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Pony Express.....

Some airlines are just iconic…………….’Flagship carriers’, around since the golden days of aviation, building upon a stellar reputation, one that precedes them. In aviation, attributes such as safety, reliability, value & quality are all hard-earned, over time. One European ‘legacy airline’, instantly recognisable is KLM Royal Dutch Airlines. A globe-spanning airline with a granite-like reputation.

Through the years, KLMs fleet always held an interest for the enthusiast. There certainly were some ‘gem’s’ on offer, whether viewed through the lens or the entire expanse taken in, full view. A proud operator of DC-10’s and MD-11’s, classic airliners if ever there was. Looking back slightly further to the days of the DC-9 and DC-8, both operated by the Dutch carrier.


The stand-out aircraft of the KLM fleet was the Boeing 747. The airline had 46 of the type pass through their hands, a mixture of ‘200, ‘300 & ‘400 series, including 17 or so B747-400M’s and up to ten B747-200M’s, the combi version accommodating passengers and freight on the main deck. A real treat for aviation aficionado’s. Unlike some ‘combi’ versions of other aircraft, KLM B747-200M’s carried cargo in the rear and not to the front in this arrangement.

And what of its livery, it could be described as simple but effective. Realistically it’s changed little over decades but why meddle when it’s not necessary. A recent revamp has brought a softer edge to the overall scheme but still ties it back to earlier times.


In more recent times, KLM made the decision to retire it’s B747’s due to uneconomical operational costs associated with the type. This included their B747-400’s, ‘400F’s & ‘400M’s. A disappointing moment for enthusiasts and passengers alike. However, one of the few positive’s to come out of the Covid-19 pandemic has been the return to service of three B747-400F’s by KLM, in response to the surge in air-cargo requirements the world is facing.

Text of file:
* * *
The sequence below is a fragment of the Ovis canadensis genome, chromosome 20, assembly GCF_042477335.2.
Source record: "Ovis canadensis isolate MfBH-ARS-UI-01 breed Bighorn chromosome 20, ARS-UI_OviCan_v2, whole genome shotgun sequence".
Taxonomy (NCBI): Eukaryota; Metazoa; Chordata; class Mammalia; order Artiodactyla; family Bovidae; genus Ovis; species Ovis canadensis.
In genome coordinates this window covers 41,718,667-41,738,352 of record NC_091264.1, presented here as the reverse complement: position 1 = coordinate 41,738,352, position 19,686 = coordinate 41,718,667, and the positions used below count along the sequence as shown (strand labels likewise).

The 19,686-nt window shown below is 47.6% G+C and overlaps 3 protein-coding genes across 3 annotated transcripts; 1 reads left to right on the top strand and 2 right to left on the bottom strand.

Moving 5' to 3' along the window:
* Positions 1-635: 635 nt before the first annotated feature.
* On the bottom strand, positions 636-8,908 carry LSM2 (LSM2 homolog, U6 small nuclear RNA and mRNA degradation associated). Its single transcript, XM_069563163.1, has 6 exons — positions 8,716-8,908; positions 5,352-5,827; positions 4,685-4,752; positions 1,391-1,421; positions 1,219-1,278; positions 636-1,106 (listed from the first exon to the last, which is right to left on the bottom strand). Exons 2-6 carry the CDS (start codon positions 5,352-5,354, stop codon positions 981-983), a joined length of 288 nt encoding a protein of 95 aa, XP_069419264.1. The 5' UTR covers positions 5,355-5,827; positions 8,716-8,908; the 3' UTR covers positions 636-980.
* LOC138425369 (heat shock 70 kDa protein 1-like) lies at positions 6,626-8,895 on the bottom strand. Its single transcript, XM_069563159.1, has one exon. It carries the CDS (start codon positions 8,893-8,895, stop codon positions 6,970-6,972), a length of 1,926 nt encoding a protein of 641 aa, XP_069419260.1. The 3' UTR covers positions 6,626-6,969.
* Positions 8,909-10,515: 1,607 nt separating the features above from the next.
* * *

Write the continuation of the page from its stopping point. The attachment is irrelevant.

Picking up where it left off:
KLM operated a fleet of B747-400F’s transporting freight to all corners of the world. Those enormous letters, “CARGO” adorning the sheer sides of the forward fuselage and plastered on the tail fin, making sure the public knew exactly the aircraft’s purpose. The blue square inside the “O” of the word cargo always intrigued – do you view it as a blue square or as squared off internals of the letter “O”?


While Dublin continues its Amsterdam link with both Aer Lingus A320’s and KLM B737-800’s or occasionally KLM Cityhopper E-190’s, the Irish capital was not on the radar for KLM B747’s. However, the times we are experiencing at present are far from normal and with these unusual times comes unusual visitors to our shores. A fortnight ago on the 7th of April, KLM B747-406F(ER) (PH-CKC) arrived at Dublin Airport, not for painting and not in conjunction with PPE.


The previous day, the 6th of April, PH-CKC was a busy Boeing. Beginning its day with an 8hr flight from Nairobi to Amsterdam, before continuing onwards for 9hrs to Miami, then a 3hr flight to Bogota before returning to Miami. During a brief period at Miami, the B747 freighter took on its delicate cargo of race-horses. Provided with levels of comfort to rival a First Class passenger, the animals were safely on board and the flight readied for a 03:02 departure from Miami.


Flight MP6122 climbed out over the Atlantic to a cruising altitude of 33,000ft at a steady 474 kts. That’s getting on for 545mph in ‘old money’, brisk it certainly is. To be expected with additional ‘horse-power’. This flight was a return to home-base in Amsterdam for PH-CKC but the precious cargo necessitated a stop-off at Dublin. Touch-down was at 15:37 – the arrival of such an iconic aircraft to Dublin and a first visit by PH-CKC, spread rapidly through the enthusiast community.


The unmistakable B747 silhouette on short-finals, lifts the spirit. Still has the ability to overcome an enthusiast with emotion. Magic really. Down she goes, onto RW28L. What an entry, KLM CARGO ‘is in the house’. On the ground for 2hr 15min, shouts from the loadmaster…… ‘Nags are off’…… and it was once again on the move for PH-CKC. A short flight this time saw the ‘Jumbo’ back at Amsterdam after a little over an hour.


KLM Cargo – operated by Martinair Holland is like most air-cargo companies, witnessing a spike in activity for their services. For PH-CKC, a 2004 year aircraft, with the airline since new, it was hard at it again the following day with a return flight from Amsterdam to Miami. Titled “Orange”, we’d like to think this B747 looks ‘juicy’ wearing its iconic blue livery…………..


Image by Andreas Muhl

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